Exploding in the midst of a crowd of people was just plain fun. I don’t recall how many times I’d played the scenario, I can only tell you that it brought me joy every single time. To squeak by the angry machine gun spray of meat-headed security forces felt exhilarating. Getting shot meant nothing: only setting off my suicide vest packed with nails, screws and ball bearings mattered. Blowing up within the masses, evoking as many casualties as possible meant maximum points and new gear for future scenarios. It was an ugly vicious cycle that I gladly continued in the hunt for rank and equipment. It was jihad without the jihad, the illusion of killing.
This was the beauty of the gaming phenomenon known as Code of Warfare: unlike my real life, I was whoever I wanted to be in the world. In the Real, I was a video gamer, playing games for the majority of my life, much to the chagrin of my parents and teachers. To them, I was another talented youth wasting away in front of a flatscreen. Why wouldn’t I be though? The digital worlds in the games I played were much kinder to me than the real world. In the real, I was just a guy with a dead end job headed for a dead end life of working just to live, paying the world for self sustainment. I was a drone. We all are. In game, however, I could be whoever I wanted to be: a general, a soldier, a pilot, an assassin. I could be noble or cutthroat, merciless or kind. Hell, I could be an tank or a robot, a ship, plane, child, man or woman, or both. For me, that was the appeal of Code of Warfare.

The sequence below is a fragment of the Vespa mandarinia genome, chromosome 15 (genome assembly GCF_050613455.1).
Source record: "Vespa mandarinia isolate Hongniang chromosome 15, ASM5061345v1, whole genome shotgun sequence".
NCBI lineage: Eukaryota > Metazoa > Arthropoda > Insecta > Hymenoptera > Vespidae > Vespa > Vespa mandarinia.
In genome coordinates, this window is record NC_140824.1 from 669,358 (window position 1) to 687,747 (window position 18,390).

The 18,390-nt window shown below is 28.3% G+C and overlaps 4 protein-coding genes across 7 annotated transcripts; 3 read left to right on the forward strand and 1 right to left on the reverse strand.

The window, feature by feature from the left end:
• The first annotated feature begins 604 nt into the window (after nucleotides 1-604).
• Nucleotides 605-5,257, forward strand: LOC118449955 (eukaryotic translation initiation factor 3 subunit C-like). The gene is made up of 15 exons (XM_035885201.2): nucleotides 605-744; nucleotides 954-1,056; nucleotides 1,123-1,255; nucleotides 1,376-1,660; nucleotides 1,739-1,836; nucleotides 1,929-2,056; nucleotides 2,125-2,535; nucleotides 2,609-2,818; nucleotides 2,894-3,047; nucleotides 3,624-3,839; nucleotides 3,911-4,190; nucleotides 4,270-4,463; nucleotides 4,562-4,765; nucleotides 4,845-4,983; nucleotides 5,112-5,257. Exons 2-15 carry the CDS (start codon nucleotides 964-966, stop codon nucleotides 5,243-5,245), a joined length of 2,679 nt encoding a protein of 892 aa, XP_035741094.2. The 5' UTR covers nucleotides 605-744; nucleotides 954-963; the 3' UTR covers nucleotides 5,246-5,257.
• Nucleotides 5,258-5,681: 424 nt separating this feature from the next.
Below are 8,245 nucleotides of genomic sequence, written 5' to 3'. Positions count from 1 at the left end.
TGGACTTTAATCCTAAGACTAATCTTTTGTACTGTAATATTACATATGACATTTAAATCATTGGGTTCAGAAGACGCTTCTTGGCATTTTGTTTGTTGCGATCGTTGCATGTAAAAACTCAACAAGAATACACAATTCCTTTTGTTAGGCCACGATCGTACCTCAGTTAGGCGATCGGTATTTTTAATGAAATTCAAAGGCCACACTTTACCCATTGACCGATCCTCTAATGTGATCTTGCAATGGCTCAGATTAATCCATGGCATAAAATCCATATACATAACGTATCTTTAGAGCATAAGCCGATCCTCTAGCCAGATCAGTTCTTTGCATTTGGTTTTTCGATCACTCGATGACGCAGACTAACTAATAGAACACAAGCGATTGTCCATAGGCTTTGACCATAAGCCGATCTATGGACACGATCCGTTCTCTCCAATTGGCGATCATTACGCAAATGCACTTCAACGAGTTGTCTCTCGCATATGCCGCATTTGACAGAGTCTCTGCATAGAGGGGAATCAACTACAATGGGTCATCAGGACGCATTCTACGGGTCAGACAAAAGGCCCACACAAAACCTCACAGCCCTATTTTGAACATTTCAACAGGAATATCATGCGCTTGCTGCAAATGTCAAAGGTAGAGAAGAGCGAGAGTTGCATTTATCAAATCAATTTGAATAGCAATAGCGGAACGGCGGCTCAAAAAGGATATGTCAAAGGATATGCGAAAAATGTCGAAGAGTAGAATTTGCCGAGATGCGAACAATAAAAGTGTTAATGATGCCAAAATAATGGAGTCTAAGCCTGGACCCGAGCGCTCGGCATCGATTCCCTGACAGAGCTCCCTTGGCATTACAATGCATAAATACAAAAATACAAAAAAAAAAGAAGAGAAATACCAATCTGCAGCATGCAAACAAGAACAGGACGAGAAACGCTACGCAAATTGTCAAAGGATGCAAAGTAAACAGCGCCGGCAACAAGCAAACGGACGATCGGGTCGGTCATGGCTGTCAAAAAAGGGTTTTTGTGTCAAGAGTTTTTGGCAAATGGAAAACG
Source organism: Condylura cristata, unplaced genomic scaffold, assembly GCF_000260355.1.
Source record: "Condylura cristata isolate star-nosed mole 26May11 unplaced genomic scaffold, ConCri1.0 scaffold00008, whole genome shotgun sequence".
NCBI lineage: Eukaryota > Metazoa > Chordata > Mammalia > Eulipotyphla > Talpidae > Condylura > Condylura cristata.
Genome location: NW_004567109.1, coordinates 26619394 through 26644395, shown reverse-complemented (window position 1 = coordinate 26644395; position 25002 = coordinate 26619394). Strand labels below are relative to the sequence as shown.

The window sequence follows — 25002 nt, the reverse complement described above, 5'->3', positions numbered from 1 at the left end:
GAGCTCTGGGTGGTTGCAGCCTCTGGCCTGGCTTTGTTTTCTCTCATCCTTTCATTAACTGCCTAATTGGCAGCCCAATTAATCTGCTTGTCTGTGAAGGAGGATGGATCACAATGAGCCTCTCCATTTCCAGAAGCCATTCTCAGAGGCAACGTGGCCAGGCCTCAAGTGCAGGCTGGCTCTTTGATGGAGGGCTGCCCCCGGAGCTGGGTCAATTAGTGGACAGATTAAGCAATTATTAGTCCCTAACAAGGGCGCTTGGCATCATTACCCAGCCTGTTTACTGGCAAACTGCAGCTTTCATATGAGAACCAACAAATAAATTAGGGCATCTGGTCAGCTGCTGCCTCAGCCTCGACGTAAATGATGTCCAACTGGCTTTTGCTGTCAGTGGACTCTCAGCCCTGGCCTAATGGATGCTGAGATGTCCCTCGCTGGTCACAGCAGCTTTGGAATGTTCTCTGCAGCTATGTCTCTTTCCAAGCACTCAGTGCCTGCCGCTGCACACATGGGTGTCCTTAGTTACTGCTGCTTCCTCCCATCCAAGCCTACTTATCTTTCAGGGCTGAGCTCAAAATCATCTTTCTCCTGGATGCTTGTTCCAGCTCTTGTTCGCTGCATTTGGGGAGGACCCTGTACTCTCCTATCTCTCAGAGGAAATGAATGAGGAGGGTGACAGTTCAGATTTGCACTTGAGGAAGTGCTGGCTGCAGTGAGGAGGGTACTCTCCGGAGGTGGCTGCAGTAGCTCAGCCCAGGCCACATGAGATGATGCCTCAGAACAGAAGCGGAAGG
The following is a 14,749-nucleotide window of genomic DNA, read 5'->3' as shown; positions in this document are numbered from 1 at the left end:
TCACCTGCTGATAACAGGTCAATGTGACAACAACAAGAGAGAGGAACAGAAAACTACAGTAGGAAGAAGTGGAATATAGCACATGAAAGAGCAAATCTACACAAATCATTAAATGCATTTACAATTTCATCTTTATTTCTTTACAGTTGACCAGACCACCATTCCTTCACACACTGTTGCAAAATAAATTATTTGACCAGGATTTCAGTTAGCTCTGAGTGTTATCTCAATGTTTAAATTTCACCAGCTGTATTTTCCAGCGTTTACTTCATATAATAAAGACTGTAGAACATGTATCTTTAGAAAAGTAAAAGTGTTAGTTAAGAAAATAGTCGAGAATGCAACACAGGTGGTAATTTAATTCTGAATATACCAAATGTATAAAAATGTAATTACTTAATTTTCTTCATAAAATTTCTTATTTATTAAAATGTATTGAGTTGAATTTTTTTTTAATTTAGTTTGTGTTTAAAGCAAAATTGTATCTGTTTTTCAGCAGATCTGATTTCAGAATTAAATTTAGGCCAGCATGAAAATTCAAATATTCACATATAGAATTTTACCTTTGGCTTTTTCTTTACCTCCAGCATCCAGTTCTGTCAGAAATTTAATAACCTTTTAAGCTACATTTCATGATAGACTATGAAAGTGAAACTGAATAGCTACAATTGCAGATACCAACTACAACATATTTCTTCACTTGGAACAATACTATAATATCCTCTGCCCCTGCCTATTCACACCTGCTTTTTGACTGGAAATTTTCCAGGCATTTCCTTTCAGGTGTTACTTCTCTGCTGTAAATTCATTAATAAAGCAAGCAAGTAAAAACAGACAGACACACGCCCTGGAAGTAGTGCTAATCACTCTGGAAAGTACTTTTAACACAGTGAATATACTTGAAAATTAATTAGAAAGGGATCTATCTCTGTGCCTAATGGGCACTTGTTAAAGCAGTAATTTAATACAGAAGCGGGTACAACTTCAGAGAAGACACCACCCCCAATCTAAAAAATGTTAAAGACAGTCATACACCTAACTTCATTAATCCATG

Code of Warfare or CW for short, is a game like none other the world had ever seen before. Imagine being a high ranking commander deploying armies from one country to another into a battle from on high. Now imagine going from that strategic scale, known as strategic down to battle groups, down further into unit and even further into individual units or soldiers. CW is every niche war game you’ve ever played; first person shooters, real time strategy games, ground combat, aerial sims and ship to ship warfare, all rolled into one. CW lets you play as any of individual of every type in the modern militaries around the globe. CW also lets you play as every underground terrorist or criminal you can think of. Using the real world as it’s map and all the countries and organization on it as story protags, it’s kill, die, reset on the grandest scale.
Tired of grinding as a foot soldier? Shift over to tanks, or armored gun trucks. Bored with that? Move into an assault chopper or a fighter jet and strafe over enemy formations. Too small potatoes? Move up a few echelons and issue commands to entire fleets. Too traditional? Play as a regional terror cell leader and plan the next big attack. Strap on a suicide vest and rack up kills for max points. Assault a café with a machine gun. Snipe enemy leaders for mass confusion. Anything kind of destruction you fancy is available in the scenarios and new scenarios posted all the time. Partaking came as easy as a click of a mouse or the press of a button. The best part about CW? It didn’t matter what kind of platform you were using. If you had an Internet connection, you were in. People on consoles playing against people on PCs playing against people on mobiles. From the day the company droned over the gaming software suite until about a week ago, my life had been a caffeine fueled frenzy of killstreaks, in game achievement and little sleep. It was great. For the past week, I’ve been on the run, hiding from people I thought only existed in fiction or the video games that got me into this mess. I never thought for once the things I’d done in game were real, nor did I ever think I’d ever have to pay for them.